Background Breast Imaging Reporting and Data System (BI-RADS) category 3 (BR3) (probably benign) mammographic assessments are reserved for imaging findings known to have likelihood of malignancy of 2% or less. Purpose To determine the effect of age, finding type, and prior mammography on cancer yield for BR3 findings in the National Mammography Database (NMD). Materials and Methods This HIPAA-compliant retrospective cohort institutional review board-exempt study evaluated women recalled from screening mammography followed by BR3 assessment at diagnostic evaluation from January 2009 to March 2018 and from 471 NMD facilities. Only the first BR3 occurrence was included for women with biopsy or imaging follow-up of at least 2 years. Women with a history of breast cancer or who underwent biopsy at time of initial BR3 assessment were excluded. Women were stratified by age in 10-year intervals. Cancer yield was calculated for each age group, with (for presumed new findings) and without prior mammographic comparison, and by lesion type, where available. Linear regression with weighted-age binning was performed to assess for differences between groups; P < .05 was indicative of a significant difference. Results A total of 1 380 652 (18.2%) women were recalled after screening mammography, of whom 157 130 (11.4%) were given a BR3 assessment within 90 days after screening. Of these, 43 628 women (median age, 55 years; age range, 25-90 years) had adequate follow-up for analysis. Cancer yield increased with increasing age decile, ranging from 0.51% (six of 1167) in women aged 30-39 years to 4.63% (41 of 885) in women aged 80-90 years; cancer yield exceeded 2% at and after age 59.7 years for baseline findings and at and after age 53.6 years for presumed new findings, although there was no effect on stage distribution. Cancer yield for baseline BR3 masses was 10 of 2111 (0.47% [95% CI: 0.24, 0.90]) versus 47 of 3003 (1.57% [95% CI: 1.16, 2.09]) with prior comparisons (P < .001); cancer yield for baseline calcifications was eight of 929 (0.86% [95% CI: 0.40, 1.76]) versus 84 of 2999 (2.80% [95% CI: 2.23, 3.47]) with prior comparisons (P < .001). Difference in cancer yield was 0.51% (95% CI: 0.16, 0.86) between women with and women without prior comparison at the same age (P = .006). Conclusion Cancer yield exceeded the 2% threshold for women aged 60 years or older and reached 4.6% for women aged 80-89 years. Breast Imaging Reporting and Data System 3 findings in women with a prior comparison had higher cancer yield than in those without a prior comparison at the same age. Â©â€‰RSNA, 2021 Online supplemental material is available for this article.
Imaging and Management of Internal Mammary Lymph Nodes
Samreen, Naziya; Dhage, Shubhada; Gerber, Naamit Kurshan; Chacko, Celin; Lee, Cindy S.
Internal mammary lymph nodes (IMLNs) account for approximately 10%-40% of the lymphatic drainage of the breast. Internal mammary lymph nodes measuring up to 10 mm are commonly seen on high-risk screening breast MRI examinations in patients without breast cancer and are considered benign if no other suspicious findings are present. Benign IMLNs demonstrate a fatty hilum, lobular or oval shape, and circumscribed margins without evidence of central necrosis, cortical thickening, or loss of fatty hilum. In patients with breast cancer, IMLN involvement can alter clinical stage and treatment planning. The incidence of IMLN metastases detected on US, CT, MRI, and PET-CT ranges from 10%-16%, with MRI and PET-CT demonstrating the highest sensitivities. Although there are no well-defined imaging criteria in the eighth edition of the American Joint Committee on Cancer Staging Manual for Breast Cancer, a long-axis measurement of â‰¥ 5 mm is suggested as a guideline to differentiate benign versus malignant IMLNs in patients with newly diagnosed breast cancer. Abnormal morphology such as loss of fatty hilum, irregular shape, and rounded appearance (which can be quantified by a short-axis/long-axis length ratio greater than 0.5) also raises suspicion for IMLN metastases. MRI and PET-CT have good sensitivity and specificity for the detection of IMLN metastases, but fluorodeoxyglucose avidity can be seen in both benign conditions and metastatic disease. US is helpful for staging, and US-guided fine-needle aspiration can be performed in cases of suspected IMLN metastasis. Management of suspicious IMLNs identified on imaging is typically with chemotherapy and radiation, as surgical excision does not provide survival benefit and is performed only in rare cases.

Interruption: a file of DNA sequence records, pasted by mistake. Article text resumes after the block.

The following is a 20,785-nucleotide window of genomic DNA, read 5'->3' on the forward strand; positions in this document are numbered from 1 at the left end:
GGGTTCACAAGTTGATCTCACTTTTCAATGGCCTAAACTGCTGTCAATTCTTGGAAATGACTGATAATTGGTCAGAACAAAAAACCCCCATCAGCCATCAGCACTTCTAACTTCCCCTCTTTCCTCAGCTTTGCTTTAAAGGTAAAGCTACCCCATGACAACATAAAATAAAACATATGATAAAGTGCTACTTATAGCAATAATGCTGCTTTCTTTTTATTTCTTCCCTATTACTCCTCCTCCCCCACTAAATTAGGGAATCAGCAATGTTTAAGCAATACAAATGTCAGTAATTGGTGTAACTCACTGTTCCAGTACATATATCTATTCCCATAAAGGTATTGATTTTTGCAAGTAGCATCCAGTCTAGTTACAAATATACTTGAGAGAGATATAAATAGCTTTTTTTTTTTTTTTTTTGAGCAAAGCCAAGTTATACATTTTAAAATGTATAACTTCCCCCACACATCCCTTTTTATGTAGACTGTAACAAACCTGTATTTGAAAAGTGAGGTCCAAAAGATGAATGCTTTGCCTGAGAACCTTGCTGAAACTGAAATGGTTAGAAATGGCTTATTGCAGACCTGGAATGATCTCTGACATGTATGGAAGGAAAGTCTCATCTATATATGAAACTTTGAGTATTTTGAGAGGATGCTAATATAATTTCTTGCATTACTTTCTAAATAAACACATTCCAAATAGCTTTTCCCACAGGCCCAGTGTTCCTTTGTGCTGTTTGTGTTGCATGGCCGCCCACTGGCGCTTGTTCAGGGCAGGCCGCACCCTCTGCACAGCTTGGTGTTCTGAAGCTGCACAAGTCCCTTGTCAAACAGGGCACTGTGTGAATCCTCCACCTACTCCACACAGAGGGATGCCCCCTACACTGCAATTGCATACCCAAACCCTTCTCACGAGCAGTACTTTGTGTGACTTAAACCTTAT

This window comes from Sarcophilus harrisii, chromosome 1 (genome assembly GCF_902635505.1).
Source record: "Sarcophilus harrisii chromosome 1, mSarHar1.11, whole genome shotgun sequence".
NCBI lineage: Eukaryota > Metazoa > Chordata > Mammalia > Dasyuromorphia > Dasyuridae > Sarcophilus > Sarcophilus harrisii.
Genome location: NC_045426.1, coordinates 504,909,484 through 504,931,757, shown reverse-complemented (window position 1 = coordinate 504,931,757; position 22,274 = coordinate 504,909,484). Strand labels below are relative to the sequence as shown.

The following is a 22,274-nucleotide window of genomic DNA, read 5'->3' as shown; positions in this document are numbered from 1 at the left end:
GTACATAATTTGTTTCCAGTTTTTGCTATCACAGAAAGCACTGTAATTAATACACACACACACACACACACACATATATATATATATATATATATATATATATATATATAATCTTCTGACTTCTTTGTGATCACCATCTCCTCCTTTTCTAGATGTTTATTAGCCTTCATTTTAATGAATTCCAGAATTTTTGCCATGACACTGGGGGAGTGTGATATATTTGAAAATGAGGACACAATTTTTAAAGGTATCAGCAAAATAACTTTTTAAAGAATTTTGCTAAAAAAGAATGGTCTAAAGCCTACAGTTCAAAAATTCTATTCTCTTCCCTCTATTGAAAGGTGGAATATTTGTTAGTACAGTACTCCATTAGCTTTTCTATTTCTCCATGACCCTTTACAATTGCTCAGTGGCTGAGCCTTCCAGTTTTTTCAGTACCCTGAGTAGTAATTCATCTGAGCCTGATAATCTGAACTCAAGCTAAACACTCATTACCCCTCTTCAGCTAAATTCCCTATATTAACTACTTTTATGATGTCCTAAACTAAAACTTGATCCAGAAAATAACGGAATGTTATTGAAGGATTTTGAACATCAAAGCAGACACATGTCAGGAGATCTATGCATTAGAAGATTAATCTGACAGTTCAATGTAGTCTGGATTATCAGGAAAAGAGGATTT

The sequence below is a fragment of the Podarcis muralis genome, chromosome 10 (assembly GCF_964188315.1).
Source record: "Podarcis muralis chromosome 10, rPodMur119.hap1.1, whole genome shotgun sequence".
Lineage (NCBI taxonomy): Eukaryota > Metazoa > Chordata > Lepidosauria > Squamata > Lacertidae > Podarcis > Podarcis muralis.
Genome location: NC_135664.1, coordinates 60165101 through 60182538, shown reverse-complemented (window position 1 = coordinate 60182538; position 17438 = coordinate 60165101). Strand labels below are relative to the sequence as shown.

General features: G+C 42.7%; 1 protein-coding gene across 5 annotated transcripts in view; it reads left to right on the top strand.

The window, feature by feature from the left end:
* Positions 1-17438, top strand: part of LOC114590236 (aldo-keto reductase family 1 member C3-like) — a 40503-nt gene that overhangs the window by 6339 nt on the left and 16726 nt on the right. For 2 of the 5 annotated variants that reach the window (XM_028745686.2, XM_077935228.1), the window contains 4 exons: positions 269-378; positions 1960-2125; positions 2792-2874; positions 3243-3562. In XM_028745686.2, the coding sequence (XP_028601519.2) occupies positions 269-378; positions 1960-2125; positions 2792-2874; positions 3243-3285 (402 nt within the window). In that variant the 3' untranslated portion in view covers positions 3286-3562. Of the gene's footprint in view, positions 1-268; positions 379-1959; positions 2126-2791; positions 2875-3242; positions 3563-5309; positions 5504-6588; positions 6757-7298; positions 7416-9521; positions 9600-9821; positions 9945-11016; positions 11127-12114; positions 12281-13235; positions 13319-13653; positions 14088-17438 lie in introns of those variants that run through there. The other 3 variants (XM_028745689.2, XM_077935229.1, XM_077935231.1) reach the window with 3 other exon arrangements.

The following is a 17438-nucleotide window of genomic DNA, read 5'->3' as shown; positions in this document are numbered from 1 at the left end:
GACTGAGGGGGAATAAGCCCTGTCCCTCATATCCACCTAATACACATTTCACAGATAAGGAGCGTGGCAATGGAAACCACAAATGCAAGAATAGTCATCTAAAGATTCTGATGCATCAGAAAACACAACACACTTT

Consensus survey on pre-procedural safety practices in radiological examinations: a multicenter study in seven Asian regions
Lee, Yuan-Hao; Quek, Swee Tian; Khong, Pek-Lan; Lee, Cindy S; Wu, Jim S; Zhang, Lei; Ng, Kwan-Hoong; Yang, Seoung-Oh; Kudo, Kohsuke; Do, Kyung-Hyun; Kim, Seung Hyup; Chen, Dillon C; Cheng, Amy; Leung, Joseph Hang; Chang, Yeun-Chung; Hsu, Hsian-He; Chan, Wing P
OBJECTIVE/UNASSIGNED:To understand the status of pre-procedural safety practices in radiological examinations at radiology residency training institutions in various Asian regions. METHODS/UNASSIGNED:A questionnaire based on the Joint Commission International Accreditation Standards was electronically sent to 3 institutions each in 10 geographical regions across 9 Asian countries. Questions addressing 45 practices were divided into 3 categories. A five-tier scale with numerical scores was used to evaluate safety practices in each institution. Responses obtained from three institutions in the United States were used to validate the execution rate of each surveyed safety practice. RESULTS/UNASSIGNED:The institutional response rate was 70.0% (7 Asian regions, 21 institutions). 44 practices (all those surveyed except for the application of wrist tags for identifying patients with fall risks) were validated using the US participants. Overall, the Asian participants reached a consensus on 89% of the safety practices. Comparatively, most Asian participants did not routinely perform three pre-procedural practices in the examination appropriateness topic. CONCLUSION/UNASSIGNED:Based on the responses from 21 participating Asian institutions, most routinely perform standard practices during radiological examinations except when it comes to examination appropriateness. This study can provide direction for safety policymakers scrutinizing and improving regional standards of care. ADVANCES IN KNOWLEDGE/UNASSIGNED:This is the first multicenter survey study to elucidate pre-procedural safety practices in radiological examinations in seven Asian regions.